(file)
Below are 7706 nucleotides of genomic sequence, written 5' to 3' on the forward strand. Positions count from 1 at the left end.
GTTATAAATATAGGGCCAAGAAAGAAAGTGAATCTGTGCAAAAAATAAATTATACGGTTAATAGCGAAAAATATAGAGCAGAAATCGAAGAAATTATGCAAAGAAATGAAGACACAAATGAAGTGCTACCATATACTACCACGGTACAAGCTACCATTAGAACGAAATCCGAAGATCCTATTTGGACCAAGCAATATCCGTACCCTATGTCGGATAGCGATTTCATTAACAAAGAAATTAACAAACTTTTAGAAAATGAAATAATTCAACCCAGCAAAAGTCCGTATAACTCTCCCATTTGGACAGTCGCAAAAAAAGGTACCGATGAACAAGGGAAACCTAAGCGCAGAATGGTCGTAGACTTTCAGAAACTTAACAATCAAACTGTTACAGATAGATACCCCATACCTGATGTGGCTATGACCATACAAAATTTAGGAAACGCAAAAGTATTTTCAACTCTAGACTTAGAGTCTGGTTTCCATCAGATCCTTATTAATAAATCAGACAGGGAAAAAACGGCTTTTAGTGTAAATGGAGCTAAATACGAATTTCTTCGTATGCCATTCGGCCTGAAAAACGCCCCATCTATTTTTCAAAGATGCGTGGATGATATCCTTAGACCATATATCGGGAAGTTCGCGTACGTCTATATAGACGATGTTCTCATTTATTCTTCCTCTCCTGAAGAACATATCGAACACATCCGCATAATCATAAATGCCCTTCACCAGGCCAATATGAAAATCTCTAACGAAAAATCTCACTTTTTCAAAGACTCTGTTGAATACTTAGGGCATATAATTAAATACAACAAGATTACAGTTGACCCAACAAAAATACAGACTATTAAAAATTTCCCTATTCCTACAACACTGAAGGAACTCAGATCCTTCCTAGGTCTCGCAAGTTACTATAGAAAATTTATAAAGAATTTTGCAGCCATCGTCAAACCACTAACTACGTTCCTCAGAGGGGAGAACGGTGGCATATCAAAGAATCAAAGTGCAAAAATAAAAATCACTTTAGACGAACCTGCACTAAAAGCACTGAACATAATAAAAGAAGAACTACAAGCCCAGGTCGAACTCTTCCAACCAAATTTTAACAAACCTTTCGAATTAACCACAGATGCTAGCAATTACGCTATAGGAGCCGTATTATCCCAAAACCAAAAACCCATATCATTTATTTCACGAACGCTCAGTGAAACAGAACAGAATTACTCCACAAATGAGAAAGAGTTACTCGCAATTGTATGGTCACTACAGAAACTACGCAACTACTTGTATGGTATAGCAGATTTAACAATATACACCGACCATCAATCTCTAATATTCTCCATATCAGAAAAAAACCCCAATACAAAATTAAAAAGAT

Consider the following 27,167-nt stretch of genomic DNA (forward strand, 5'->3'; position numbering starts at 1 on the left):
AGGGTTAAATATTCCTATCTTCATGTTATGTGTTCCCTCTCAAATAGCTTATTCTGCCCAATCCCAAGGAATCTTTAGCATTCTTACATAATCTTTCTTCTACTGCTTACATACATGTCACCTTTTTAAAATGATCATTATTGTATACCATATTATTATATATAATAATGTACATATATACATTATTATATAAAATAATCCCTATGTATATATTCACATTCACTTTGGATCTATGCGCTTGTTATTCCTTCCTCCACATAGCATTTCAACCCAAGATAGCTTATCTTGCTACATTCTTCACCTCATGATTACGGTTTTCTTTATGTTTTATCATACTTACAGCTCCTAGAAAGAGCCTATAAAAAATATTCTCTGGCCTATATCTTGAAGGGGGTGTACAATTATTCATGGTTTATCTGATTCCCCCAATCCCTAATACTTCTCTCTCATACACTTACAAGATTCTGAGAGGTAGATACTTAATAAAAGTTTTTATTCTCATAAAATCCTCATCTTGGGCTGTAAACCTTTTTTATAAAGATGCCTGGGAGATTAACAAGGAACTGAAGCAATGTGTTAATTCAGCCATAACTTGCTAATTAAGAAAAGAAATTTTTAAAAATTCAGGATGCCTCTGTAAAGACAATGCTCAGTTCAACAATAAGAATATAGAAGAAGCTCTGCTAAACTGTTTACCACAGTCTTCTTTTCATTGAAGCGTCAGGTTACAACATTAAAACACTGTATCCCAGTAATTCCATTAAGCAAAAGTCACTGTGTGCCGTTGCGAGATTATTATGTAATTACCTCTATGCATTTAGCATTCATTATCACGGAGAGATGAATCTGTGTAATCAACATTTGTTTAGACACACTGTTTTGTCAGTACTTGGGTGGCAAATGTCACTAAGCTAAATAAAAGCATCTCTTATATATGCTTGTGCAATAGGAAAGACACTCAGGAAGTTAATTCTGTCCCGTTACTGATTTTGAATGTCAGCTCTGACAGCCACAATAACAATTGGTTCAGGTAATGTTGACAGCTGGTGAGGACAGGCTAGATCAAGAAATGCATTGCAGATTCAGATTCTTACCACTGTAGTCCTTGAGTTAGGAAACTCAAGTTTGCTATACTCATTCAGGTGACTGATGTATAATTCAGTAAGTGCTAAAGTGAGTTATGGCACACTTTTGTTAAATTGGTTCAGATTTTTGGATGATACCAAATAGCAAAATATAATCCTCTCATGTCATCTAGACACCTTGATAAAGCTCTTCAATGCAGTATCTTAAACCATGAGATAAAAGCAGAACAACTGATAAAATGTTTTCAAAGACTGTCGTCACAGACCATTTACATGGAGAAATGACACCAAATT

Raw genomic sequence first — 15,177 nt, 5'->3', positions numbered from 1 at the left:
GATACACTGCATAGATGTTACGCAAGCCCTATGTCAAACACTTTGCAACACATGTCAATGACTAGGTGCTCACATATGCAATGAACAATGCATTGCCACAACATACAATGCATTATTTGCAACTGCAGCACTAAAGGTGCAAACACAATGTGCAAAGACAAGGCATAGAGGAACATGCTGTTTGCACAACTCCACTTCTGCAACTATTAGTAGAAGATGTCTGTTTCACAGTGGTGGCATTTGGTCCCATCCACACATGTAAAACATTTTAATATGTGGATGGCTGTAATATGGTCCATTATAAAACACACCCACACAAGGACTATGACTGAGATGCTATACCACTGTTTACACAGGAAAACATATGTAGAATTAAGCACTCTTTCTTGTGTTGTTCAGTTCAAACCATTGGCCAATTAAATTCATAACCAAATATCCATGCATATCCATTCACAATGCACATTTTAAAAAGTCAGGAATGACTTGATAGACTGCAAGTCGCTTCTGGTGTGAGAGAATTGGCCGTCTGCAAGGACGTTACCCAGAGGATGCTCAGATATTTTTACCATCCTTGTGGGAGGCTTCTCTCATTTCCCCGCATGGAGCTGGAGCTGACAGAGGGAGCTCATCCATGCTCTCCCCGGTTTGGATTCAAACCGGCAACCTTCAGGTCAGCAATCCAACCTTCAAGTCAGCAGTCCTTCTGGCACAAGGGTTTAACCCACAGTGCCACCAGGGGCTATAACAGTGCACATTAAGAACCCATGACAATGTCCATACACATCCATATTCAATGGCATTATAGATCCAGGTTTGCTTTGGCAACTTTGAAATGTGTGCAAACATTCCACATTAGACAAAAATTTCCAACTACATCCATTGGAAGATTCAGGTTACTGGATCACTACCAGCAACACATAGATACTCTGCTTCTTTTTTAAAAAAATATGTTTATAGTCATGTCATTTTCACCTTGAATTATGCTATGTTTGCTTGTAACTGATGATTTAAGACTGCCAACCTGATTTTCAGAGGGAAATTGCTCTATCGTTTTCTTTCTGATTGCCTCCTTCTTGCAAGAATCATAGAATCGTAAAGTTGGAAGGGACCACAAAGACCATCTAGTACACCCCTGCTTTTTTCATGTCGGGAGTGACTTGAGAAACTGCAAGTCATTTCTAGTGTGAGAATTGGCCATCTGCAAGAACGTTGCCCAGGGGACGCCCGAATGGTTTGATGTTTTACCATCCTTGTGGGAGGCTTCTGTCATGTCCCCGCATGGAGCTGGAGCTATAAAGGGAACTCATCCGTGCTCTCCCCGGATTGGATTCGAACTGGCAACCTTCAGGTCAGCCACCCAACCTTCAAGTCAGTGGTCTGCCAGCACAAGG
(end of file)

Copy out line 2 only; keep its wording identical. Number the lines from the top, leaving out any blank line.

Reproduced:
GTTATAAATATAGGGCCAAGAAAGAAAGTGAATCTGTGCAAAAAATAAATTATACGGTTAATAGCGAAAAATATAGAGCAGAAATCGAAGAAATTATGCAAAGAAATGAAGACACAAATGAAGTGCTACCATATACTACCACGGTACAAGCTACCATTAGAACGAAATCCGAAGATCCTATTTGGACCAAGCAATATCCGTACCCTATGTCGGATAGCGATTTCATTAACAAAGAAATTAACAAACTTTTAGAAAATGAAATAATTCAACCCAGCAAAAGTCCGTATAACTCTCCCATTTGGACAGTCGCAAAAAAAGGTACCGATGAACAAGGGAAACCTAAGCGCAGAATGGTCGTAGACTTTCAGAAACTTAACAATCAAACTGTTACAGATAGATACCCCATACCTGATGTGGCTATGACCATACAAAATTTAGGAAACGCAAAAGTATTTTCAACTCTAGACTTAGAGTCTGGTTTCCATCAGATCCTTATTAATAAATCAGACAGGGAAAAAACGGCTTTTAGTGTAAATGGAGCTAAATACGAATTTCTTCGTATGCCATTCGGCCTGAAAAACGCCCCATCTATTTTTCAAAGATGCGTGGATGATATCCTTAGACCATATATCGGGAAGTTCGCGTACGTCTATATAGACGATGTTCTCATTTATTCTTCCTCTCCTGAAGAACATATCGAACACATCCGCATAATCATAAATGCCCTTCACCAGGCCAATATGAAAATCTCTAACGAAAAATCTCACTTTTTCAAAGACTCTGTTGAATACTTAGGGCATATAATTAAATACAACAAGATTACAGTTGACCCAACAAAAATACAGACTATTAAAAATTTCCCTATTCCTACAACACTGAAGGAACTCAGATCCTTCCTAGGTCTCGCAAGTTACTATAGAAAATTTATAAAGAATTTTGCAGCCATCGTCAAACCACTAACTACGTTCCTCAGAGGGGAGAACGGTGGCATATCAAAGAATCAAAGTGCAAAAATAAAAATCACTTTAGACGAACCTGCACTAAAAGCACTGAACATAATAAAAGAAGAACTACAAGCCCAGGTCGAACTCTTCCAACCAAATTTTAACAAACCTTTCGAATTAACCACAGATGCTAGCAATTACGCTATAGGAGCCGTATTATCCCAAAACCAAAAACCCATATCATTTATTTCACGAACGCTCAGTGAAACAGAACAGAATTACTCCACAAATGAGAAAGAGTTACTCGCAATTGTATGGTCACTACAGAAACTACGCAACTACTTGTATGGTATAGCAGATTTAACAATATACACCGACCATCAATCTCTAATATTCTCCATATCAGAAAAAAACCCCAATACAAAATTAAAAAGAT